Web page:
In an interview with Shilei Long (Technology Manager, Product Division), I learnt that PayPay designed their system with a microservices architecture and used advanced technology, and in the subsequent interview with Aditya, he explained that PayPay’s back-end system always applies the latest technology. That was the moment I decided to join PayPay.

An open environment and a time of great learning

-How do you feel about having joined PayPay?

Before I joined the company, I wasn’t sure if I would fit in and be able to communicate well with the team members, but as Aditya emphasized in the video, communication was very open in PayPay. I was also surprised that he gave me the freedom to choose any technical area or project I wanted to work on from my first day. .

One day, the HR team created a member tree and a map of countries of origin and put it on the wall. When I saw the tree with all the photos of our hard working members, their country of origin and messages, I felt really happy and excited to be part of such a wonderful team.

PayPay famous member tree and diversity map

-What were some of the difficulties you faced at work?

The work was honestly very hard because the technology PayPay uses is cutting edge. At first I wasn’t sure if I could keep up, but I grew accustomed to the excitement of learning about new technology. I was so enthralled and immersed in the project that I forgot I was working long hours. I realized that this was the environment I had been looking for. Working overtime in PayPay doesn’t mean overtime, it means a time of great learning, at least for me! (laughs).

In such a challenging environment, my first task was to migrate the most important microservice, Payment, to TiDB is the latest database technology, which I had never heard of before.

The project was very demanding, but thanks to that, I was able to learn about advanced database concepts such as Kubernetes, helm, terraform, ansible, and also implemented the Prometheus stack in the production environment to deploy a monitoring system. It was a great feeling when the migration was completed much faster than the time we had set.

The project members who survived the TiDB project! (Karan is the fourth person from the right)]
Cakes to celebrate TiDB migration success

-It sounds like a very rewarding experience.

Yes, it was. All of these are experiences are unique to PayPay. My Japanese skills have also improved since I joined the company. I am grateful of everyone who has to cope with my broken Japanese and also to PayPay’s Japanese language classes (laughs). We also use many open source software tools at PayPay, so I think I became more knowledgeable about OSS and improved my ability to add functions to existing software and fix bugs.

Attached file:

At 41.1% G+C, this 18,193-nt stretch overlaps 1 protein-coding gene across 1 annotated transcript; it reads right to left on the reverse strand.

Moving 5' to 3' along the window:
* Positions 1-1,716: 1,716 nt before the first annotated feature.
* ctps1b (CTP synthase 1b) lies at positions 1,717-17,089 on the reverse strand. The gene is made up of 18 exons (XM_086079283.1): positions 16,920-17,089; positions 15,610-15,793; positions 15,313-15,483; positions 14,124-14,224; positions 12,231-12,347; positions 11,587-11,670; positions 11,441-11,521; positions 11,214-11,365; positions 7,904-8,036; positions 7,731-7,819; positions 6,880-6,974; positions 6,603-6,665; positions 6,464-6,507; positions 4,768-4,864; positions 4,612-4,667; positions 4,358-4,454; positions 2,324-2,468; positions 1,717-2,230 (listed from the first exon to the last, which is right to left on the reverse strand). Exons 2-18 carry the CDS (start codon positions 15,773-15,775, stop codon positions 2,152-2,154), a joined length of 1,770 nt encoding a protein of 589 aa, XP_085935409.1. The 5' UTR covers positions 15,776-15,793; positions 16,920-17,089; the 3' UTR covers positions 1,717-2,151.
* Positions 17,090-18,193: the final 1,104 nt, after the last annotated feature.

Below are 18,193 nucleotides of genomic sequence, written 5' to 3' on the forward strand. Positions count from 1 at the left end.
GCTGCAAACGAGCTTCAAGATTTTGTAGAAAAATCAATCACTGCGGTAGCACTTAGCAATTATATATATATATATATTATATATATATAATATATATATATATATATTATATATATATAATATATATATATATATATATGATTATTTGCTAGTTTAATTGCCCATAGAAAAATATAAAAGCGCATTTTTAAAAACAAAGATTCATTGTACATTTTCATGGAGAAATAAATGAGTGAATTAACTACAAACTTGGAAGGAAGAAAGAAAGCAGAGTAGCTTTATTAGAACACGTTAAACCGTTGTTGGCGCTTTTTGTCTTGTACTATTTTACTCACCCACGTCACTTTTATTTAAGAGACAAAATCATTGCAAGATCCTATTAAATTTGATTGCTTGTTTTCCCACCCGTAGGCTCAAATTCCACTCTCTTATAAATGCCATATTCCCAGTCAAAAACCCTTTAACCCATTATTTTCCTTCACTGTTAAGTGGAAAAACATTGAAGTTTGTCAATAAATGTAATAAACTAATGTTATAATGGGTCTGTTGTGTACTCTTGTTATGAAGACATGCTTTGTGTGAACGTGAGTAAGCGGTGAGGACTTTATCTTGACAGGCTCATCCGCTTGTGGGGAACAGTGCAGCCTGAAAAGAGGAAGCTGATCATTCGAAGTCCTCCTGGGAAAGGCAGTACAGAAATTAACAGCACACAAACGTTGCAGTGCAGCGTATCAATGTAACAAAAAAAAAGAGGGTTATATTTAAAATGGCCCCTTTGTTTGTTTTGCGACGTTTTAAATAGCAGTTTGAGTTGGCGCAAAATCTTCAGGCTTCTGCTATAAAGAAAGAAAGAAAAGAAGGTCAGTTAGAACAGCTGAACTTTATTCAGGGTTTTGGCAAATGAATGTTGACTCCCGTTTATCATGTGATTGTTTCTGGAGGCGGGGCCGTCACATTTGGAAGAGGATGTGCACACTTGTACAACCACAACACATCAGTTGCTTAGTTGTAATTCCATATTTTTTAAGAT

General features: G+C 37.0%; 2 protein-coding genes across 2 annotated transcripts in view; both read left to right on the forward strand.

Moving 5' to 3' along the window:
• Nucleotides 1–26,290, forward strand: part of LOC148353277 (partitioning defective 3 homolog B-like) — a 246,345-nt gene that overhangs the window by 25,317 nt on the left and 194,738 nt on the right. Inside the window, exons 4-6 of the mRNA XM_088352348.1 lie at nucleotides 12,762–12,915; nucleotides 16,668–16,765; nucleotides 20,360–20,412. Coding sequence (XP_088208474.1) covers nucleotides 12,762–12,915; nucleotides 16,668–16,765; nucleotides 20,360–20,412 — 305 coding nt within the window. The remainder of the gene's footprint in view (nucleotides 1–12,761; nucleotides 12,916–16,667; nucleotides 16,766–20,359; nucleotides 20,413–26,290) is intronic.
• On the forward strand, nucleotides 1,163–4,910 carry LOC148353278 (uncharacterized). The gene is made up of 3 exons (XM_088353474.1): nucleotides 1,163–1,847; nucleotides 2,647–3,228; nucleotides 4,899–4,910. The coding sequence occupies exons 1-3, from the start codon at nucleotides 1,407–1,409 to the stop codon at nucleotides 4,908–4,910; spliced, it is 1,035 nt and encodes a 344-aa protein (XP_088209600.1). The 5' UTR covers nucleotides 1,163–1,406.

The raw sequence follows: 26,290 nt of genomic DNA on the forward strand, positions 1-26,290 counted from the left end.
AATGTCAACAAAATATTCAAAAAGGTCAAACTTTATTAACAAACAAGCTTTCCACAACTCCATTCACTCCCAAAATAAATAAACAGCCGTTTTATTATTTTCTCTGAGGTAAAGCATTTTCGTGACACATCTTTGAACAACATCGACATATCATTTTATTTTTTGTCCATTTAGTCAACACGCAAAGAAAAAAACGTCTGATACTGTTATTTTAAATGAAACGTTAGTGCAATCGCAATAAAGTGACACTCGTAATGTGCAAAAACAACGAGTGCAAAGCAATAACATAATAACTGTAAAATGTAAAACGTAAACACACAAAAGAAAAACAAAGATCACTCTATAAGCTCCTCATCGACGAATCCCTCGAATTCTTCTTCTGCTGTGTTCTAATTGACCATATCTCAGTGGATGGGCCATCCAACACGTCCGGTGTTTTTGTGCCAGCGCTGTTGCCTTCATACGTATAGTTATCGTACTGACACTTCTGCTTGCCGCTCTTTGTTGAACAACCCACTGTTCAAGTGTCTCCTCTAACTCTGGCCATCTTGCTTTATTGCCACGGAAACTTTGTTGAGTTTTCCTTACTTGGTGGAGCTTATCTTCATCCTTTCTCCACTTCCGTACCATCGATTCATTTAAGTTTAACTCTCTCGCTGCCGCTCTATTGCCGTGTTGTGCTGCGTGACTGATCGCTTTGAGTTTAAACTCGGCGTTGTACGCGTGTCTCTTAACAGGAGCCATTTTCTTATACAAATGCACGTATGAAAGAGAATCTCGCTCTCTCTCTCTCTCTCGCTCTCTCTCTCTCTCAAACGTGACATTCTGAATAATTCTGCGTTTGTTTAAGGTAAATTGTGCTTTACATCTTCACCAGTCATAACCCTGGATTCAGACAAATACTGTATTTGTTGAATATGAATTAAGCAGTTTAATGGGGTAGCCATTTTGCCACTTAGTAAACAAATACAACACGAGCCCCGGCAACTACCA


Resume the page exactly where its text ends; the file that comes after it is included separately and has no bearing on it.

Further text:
-It’s like killing two birds with one stone – technology and Japanese (laughs).

Whenever I meet my mentors and seniors, they always give me two compliments. One is, “Karan, you have really improved your skills” and the other is “Your Japanese has improved.” I answer “I still have a long way yet”, but I’m still really happy to hear that (laughs).

A dream to work for the benefit of society

-Finally, please tell us what you want achieve with PayPay in the future.

As the largest mobile payment provider in Japan, our goal for the coming year is to improve the scalability of the payment platform. Over the next three years, we will make the PayPay platform more flexible and easier for merchants to integrate with.

Also, the biggest reason why I joined PayPay is to work for the benefit of society; to create a big system that supports people and society in critical situations such as typhoons, tsunamis, earthquakes, COVID-19 pandemics, etc. In the medium to long term, I would like to become a leader of a PayPay project that focuses on social support.

Furthermore, PayPay adopts many open source technologies which are an essential to the PayPay platform today, and I think it is wonderful that PayPay contributes to the benefit of everyone in the technology community.

Thank you Karan!

Currently available positions

Thanks to:
Karan Thanvi – Platform Team, Product Division

Editing: az (PayPay Inside-Out editorial department)
​ ​*Employees’ affiliations are as of the time of the interview.